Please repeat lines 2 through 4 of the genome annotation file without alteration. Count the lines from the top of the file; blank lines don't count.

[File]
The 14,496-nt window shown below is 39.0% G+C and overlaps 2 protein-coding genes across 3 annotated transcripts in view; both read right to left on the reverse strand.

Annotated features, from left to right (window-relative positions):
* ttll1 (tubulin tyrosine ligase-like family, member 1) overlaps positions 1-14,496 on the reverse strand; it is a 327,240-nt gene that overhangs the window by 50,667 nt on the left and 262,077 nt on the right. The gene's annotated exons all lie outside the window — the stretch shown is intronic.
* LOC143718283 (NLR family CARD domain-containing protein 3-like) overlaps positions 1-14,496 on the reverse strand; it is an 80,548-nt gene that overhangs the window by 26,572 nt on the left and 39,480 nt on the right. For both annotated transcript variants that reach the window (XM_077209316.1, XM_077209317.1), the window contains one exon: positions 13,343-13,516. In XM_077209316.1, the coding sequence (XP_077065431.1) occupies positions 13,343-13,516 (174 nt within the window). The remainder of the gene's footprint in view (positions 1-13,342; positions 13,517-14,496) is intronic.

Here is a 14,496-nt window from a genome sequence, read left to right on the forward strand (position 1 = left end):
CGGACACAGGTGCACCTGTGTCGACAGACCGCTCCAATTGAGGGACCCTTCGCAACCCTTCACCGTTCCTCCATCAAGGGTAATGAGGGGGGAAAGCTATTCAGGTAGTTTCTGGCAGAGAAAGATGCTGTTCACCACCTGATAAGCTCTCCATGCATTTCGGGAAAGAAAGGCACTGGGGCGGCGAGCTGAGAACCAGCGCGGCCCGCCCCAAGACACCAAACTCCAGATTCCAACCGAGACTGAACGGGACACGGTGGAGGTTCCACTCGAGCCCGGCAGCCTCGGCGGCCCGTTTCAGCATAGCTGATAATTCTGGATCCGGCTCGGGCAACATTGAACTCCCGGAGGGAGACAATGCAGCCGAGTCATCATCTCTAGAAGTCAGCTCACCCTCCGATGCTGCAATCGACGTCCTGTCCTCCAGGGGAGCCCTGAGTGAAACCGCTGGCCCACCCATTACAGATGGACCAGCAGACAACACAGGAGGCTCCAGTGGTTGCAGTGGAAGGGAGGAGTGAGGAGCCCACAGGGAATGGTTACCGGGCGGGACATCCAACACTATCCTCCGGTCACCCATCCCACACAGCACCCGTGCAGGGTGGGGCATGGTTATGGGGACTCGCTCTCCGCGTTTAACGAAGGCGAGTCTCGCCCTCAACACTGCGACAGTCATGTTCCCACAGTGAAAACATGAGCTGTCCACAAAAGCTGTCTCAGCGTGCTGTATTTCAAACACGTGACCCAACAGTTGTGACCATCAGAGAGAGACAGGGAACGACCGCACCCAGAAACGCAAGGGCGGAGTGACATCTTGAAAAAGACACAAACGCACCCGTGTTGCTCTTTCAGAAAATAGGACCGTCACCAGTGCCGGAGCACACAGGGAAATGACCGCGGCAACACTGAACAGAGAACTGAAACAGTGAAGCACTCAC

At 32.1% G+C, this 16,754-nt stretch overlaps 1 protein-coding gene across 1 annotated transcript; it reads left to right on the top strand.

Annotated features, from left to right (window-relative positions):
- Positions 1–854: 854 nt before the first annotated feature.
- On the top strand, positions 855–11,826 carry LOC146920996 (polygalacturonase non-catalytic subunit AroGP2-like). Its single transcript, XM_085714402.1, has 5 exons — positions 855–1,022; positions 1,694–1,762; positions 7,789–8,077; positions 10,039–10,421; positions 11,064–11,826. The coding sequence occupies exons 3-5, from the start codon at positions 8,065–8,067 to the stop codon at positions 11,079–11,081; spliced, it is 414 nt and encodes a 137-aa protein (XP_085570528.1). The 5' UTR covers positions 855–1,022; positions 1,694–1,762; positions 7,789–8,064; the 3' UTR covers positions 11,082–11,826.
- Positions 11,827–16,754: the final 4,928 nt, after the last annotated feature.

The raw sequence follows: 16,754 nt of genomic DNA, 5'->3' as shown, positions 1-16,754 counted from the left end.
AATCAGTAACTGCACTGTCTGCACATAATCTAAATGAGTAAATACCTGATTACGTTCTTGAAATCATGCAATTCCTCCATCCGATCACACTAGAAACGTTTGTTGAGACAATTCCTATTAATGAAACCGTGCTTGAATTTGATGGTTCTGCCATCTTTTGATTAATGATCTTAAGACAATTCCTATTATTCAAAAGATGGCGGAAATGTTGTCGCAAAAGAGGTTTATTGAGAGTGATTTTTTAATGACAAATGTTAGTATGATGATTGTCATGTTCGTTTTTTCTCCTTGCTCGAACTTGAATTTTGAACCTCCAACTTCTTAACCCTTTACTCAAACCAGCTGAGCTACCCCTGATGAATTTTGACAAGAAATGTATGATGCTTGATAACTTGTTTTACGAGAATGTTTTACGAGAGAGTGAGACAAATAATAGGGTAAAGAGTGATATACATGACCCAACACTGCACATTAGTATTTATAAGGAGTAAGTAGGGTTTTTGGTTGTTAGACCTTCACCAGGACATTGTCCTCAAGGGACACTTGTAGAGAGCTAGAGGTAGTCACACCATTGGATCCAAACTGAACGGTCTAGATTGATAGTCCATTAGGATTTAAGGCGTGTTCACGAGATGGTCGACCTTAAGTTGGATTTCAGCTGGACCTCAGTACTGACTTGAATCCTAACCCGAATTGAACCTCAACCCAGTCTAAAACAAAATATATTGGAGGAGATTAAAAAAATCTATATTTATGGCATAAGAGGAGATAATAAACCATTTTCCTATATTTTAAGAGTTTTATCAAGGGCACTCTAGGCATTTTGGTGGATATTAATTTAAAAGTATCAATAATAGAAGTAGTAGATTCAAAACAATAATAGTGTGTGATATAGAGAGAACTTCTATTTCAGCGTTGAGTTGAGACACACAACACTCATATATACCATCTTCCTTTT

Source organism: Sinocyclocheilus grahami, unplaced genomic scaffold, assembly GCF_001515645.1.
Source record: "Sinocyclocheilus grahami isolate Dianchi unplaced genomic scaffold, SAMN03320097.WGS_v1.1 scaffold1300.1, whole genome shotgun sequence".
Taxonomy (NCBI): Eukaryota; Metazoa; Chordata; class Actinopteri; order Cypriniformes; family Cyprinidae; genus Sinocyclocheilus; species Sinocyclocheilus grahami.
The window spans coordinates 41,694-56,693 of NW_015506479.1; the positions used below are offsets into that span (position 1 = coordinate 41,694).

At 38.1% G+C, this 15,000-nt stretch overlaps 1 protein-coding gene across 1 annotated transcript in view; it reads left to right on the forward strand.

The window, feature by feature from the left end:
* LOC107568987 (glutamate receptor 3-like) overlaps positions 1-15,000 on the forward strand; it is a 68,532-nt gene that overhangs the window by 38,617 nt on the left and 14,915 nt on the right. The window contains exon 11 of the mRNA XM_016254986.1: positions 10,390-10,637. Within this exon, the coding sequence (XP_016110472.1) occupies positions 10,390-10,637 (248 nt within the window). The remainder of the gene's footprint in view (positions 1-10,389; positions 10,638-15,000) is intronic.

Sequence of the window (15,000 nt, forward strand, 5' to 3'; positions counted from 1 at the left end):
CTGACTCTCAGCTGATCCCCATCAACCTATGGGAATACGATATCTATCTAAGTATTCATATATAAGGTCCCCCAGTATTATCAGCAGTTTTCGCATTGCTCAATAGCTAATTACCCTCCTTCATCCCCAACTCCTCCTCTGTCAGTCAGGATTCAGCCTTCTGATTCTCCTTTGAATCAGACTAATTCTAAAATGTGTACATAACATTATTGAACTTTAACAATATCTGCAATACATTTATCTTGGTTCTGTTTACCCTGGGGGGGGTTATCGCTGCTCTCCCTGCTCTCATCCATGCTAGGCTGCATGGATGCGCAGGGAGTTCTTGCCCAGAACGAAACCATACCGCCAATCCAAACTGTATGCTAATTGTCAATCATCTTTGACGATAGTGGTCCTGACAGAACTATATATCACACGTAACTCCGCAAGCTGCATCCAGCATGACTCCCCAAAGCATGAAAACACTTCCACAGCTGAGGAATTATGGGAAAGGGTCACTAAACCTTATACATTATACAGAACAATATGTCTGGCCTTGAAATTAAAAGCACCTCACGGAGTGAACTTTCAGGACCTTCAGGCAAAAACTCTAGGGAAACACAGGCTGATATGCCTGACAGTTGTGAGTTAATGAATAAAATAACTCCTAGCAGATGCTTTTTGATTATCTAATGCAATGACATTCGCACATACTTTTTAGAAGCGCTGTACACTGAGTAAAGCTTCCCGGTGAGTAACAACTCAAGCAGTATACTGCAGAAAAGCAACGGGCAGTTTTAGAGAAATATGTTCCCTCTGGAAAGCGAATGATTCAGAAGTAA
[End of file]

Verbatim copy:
Annotated features, from left to right (window-relative positions):
* ttll1 (tubulin tyrosine ligase-like family, member 1) overlaps positions 1-14,496 on the reverse strand; it is a 327,240-nt gene that overhangs the window by 50,667 nt on the left and 262,077 nt on the right. The gene's annotated exons all lie outside the window — the stretch shown is intronic.
* LOC143718283 (NLR family CARD domain-containing protein 3-like) overlaps positions 1-14,496 on the reverse strand; it is an 80,548-nt gene that overhangs the window by 26,572 nt on the left and 39,480 nt on the right. For both annotated transcript variants that reach the window (XM_077209316.1, XM_077209317.1), the window contains one exon: positions 13,343-13,516. In XM_077209316.1, the coding sequence (XP_077065431.1) occupies positions 13,343-13,516 (174 nt within the window). The remainder of the gene's footprint in view (positions 1-13,342; positions 13,517-14,496) is intronic.